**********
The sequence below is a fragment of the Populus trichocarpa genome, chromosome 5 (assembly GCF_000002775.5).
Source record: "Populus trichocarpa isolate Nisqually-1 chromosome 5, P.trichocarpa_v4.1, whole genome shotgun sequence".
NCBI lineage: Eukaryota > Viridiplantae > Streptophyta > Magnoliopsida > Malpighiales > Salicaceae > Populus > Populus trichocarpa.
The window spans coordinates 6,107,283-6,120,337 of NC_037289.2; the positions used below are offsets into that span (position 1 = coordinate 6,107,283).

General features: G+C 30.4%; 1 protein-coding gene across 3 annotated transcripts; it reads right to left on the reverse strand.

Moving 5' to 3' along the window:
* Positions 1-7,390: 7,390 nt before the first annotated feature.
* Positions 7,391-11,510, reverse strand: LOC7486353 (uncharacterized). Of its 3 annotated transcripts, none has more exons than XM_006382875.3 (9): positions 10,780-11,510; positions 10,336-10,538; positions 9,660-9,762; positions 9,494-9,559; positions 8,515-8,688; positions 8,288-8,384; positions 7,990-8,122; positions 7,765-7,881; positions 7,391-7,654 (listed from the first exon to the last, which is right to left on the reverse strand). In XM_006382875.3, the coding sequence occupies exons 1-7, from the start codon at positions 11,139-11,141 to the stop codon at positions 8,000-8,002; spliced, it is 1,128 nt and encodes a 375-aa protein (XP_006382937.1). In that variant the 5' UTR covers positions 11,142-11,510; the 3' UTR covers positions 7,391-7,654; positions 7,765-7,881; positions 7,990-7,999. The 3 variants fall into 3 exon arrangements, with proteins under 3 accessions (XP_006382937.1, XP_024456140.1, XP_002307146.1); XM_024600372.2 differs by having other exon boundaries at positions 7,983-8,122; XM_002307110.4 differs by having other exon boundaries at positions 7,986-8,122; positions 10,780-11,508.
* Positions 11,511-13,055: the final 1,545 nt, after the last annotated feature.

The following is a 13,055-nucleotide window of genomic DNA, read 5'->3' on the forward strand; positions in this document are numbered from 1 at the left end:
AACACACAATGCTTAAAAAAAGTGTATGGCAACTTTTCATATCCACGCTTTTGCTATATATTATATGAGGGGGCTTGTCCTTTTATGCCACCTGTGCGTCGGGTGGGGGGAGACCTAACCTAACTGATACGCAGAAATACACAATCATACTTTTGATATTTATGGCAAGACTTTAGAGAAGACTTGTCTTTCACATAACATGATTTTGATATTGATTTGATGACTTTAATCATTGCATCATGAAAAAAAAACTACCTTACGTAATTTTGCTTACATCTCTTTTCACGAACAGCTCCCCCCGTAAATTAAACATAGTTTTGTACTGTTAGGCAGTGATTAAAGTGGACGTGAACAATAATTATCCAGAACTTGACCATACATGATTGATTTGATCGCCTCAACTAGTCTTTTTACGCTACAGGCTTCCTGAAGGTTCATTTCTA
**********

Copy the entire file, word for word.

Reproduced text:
The sequence below is a fragment of the Populus trichocarpa genome, chromosome 5 (assembly GCF_000002775.5).
Source record: "Populus trichocarpa isolate Nisqually-1 chromosome 5, P.trichocarpa_v4.1, whole genome shotgun sequence".
NCBI lineage: Eukaryota > Viridiplantae > Streptophyta > Magnoliopsida > Malpighiales > Salicaceae > Populus > Populus trichocarpa.
The window spans coordinates 6,107,283-6,120,337 of NC_037289.2; the positions used below are offsets into that span (position 1 = coordinate 6,107,283).

General features: G+C 30.4%; 1 protein-coding gene across 3 annotated transcripts; it reads right to left on the reverse strand.

Moving 5' to 3' along the window:
* Positions 1-7,390: 7,390 nt before the first annotated feature.
* Positions 7,391-11,510, reverse strand: LOC7486353 (uncharacterized). Of its 3 annotated transcripts, none has more exons than XM_006382875.3 (9): positions 10,780-11,510; positions 10,336-10,538; positions 9,660-9,762; positions 9,494-9,559; positions 8,515-8,688; positions 8,288-8,384; positions 7,990-8,122; positions 7,765-7,881; positions 7,391-7,654 (listed from the first exon to the last, which is right to left on the reverse strand). In XM_006382875.3, the coding sequence occupies exons 1-7, from the start codon at positions 11,139-11,141 to the stop codon at positions 8,000-8,002; spliced, it is 1,128 nt and encodes a 375-aa protein (XP_006382937.1). In that variant the 5' UTR covers positions 11,142-11,510; the 3' UTR covers positions 7,391-7,654; positions 7,765-7,881; positions 7,990-7,999. The 3 variants fall into 3 exon arrangements, with proteins under 3 accessions (XP_006382937.1, XP_024456140.1, XP_002307146.1); XM_024600372.2 differs by having other exon boundaries at positions 7,983-8,122; XM_002307110.4 differs by having other exon boundaries at positions 7,986-8,122; positions 10,780-11,508.
* Positions 11,511-13,055: the final 1,545 nt, after the last annotated feature.

The following is a 13,055-nucleotide window of genomic DNA, read 5'->3' on the forward strand; positions in this document are numbered from 1 at the left end:
AACACACAATGCTTAAAAAAAGTGTATGGCAACTTTTCATATCCACGCTTTTGCTATATATTATATGAGGGGGCTTGTCCTTTTATGCCACCTGTGCGTCGGGTGGGGGGAGACCTAACCTAACTGATACGCAGAAATACACAATCATACTTTTGATATTTATGGCAAGACTTTAGAGAAGACTTGTCTTTCACATAACATGATTTTGATATTGATTTGATGACTTTAATCATTGCATCATGAAAAAAAAACTACCTTACGTAATTTTGCTTACATCTCTTTTCACGAACAGCTCCCCCCGTAAATTAAACATAGTTTTGTACTGTTAGGCAGTGATTAAAGTGGACGTGAACAATAATTATCCAGAACTTGACCATACATGATTGATTTGATCGCCTCAACTAGTCTTTTTACGCTACAGGCTTCCTGAAGGTTCATTTCTA